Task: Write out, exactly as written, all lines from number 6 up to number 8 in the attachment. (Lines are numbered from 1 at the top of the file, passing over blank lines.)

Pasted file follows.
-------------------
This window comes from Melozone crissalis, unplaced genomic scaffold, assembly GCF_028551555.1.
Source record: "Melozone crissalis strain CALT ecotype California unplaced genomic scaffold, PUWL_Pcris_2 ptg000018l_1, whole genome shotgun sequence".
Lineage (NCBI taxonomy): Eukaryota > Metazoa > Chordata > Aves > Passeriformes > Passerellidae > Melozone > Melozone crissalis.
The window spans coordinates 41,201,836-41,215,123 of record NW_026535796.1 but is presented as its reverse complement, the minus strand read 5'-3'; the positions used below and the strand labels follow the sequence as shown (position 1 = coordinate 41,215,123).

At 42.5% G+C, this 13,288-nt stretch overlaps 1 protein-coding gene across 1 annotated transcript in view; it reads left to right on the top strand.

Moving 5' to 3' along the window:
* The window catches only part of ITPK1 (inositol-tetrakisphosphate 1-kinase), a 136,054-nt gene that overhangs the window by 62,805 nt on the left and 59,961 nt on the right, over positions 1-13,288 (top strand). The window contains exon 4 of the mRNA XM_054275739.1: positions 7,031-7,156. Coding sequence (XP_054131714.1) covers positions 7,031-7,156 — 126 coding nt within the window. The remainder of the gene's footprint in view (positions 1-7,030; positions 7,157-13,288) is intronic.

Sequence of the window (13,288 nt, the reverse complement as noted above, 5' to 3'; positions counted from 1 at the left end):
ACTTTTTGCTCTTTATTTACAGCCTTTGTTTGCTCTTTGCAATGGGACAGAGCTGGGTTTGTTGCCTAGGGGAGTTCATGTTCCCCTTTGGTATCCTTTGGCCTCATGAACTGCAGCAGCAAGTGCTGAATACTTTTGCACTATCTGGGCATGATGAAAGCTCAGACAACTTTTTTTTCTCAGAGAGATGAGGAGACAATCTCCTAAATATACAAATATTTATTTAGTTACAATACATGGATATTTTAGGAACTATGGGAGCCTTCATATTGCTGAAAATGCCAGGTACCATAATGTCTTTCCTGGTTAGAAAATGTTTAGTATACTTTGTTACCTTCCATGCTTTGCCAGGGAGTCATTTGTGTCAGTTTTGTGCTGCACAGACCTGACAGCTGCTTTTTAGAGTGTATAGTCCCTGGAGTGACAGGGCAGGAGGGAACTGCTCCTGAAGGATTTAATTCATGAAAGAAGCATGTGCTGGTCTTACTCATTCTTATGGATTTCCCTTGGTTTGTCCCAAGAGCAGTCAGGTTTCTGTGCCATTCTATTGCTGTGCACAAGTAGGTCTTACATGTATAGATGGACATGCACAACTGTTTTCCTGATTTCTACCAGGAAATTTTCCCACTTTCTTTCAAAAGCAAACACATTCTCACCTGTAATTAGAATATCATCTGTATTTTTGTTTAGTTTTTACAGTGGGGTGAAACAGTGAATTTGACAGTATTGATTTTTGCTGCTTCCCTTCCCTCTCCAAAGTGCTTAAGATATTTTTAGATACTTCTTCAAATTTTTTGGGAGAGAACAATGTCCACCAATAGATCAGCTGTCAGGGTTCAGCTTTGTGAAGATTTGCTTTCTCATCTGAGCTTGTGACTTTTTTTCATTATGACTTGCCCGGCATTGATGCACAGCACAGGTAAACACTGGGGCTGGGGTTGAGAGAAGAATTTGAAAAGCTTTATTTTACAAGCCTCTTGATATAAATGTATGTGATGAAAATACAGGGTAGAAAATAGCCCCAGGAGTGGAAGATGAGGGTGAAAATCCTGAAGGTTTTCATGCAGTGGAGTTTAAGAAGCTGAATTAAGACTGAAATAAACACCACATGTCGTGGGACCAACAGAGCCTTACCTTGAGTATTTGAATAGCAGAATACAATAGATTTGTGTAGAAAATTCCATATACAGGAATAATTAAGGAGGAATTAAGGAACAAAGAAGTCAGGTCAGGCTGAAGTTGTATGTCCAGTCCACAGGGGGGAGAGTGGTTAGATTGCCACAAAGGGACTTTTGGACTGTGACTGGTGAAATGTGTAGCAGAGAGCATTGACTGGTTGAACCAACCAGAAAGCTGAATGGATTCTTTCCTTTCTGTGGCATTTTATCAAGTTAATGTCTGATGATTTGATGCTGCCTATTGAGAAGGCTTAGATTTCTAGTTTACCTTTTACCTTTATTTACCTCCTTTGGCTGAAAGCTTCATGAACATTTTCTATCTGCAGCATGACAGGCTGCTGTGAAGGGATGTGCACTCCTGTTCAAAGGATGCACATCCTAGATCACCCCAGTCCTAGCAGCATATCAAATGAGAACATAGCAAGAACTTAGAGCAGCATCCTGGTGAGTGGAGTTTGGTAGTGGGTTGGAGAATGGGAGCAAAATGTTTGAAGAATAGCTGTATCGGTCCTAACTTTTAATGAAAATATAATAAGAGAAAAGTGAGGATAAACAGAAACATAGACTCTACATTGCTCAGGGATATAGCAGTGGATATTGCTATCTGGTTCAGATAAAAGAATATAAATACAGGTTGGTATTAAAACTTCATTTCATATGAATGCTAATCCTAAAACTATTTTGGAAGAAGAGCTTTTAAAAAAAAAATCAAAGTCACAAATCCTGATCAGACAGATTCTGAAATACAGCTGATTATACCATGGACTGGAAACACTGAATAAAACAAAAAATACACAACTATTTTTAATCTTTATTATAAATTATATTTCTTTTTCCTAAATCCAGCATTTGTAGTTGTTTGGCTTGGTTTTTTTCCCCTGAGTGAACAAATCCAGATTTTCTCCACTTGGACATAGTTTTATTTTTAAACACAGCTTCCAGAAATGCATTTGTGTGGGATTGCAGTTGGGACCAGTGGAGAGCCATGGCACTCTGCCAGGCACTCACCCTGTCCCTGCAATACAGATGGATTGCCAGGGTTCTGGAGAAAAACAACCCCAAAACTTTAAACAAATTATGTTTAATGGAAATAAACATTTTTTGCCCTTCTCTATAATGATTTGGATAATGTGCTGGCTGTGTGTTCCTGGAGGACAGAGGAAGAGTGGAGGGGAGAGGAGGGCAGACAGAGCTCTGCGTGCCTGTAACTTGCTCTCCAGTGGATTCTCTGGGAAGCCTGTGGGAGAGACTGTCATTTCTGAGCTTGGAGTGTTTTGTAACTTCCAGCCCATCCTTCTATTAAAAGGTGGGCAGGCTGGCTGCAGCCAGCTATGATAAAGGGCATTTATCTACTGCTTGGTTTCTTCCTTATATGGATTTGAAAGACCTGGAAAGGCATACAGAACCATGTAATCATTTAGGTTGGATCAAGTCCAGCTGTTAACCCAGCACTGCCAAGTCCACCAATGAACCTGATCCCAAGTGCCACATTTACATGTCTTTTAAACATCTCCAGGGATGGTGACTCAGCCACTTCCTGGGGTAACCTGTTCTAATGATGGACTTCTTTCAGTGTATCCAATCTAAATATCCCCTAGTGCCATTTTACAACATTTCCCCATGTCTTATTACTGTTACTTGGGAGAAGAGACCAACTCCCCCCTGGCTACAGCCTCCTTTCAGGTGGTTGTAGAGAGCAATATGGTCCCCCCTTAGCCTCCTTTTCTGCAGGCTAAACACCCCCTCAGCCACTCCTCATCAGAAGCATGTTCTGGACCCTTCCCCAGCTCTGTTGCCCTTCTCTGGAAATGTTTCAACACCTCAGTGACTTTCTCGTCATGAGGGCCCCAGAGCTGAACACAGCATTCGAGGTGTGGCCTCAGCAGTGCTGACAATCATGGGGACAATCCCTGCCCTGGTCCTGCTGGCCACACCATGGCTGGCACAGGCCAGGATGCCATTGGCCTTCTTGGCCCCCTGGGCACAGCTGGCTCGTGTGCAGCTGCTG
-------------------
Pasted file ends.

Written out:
Moving 5' to 3' along the window:
* The window catches only part of ITPK1 (inositol-tetrakisphosphate 1-kinase), a 136,054-nt gene that overhangs the window by 62,805 nt on the left and 59,961 nt on the right, over positions 1-13,288 (top strand). The window contains exon 4 of the mRNA XM_054275739.1: positions 7,031-7,156. Coding sequence (XP_054131714.1) covers positions 7,031-7,156 — 126 coding nt within the window. The remainder of the gene's footprint in view (positions 1-7,030; positions 7,157-13,288) is intronic.

Sequence of the window (13,288 nt, the reverse complement as noted above, 5' to 3'; positions counted from 1 at the left end):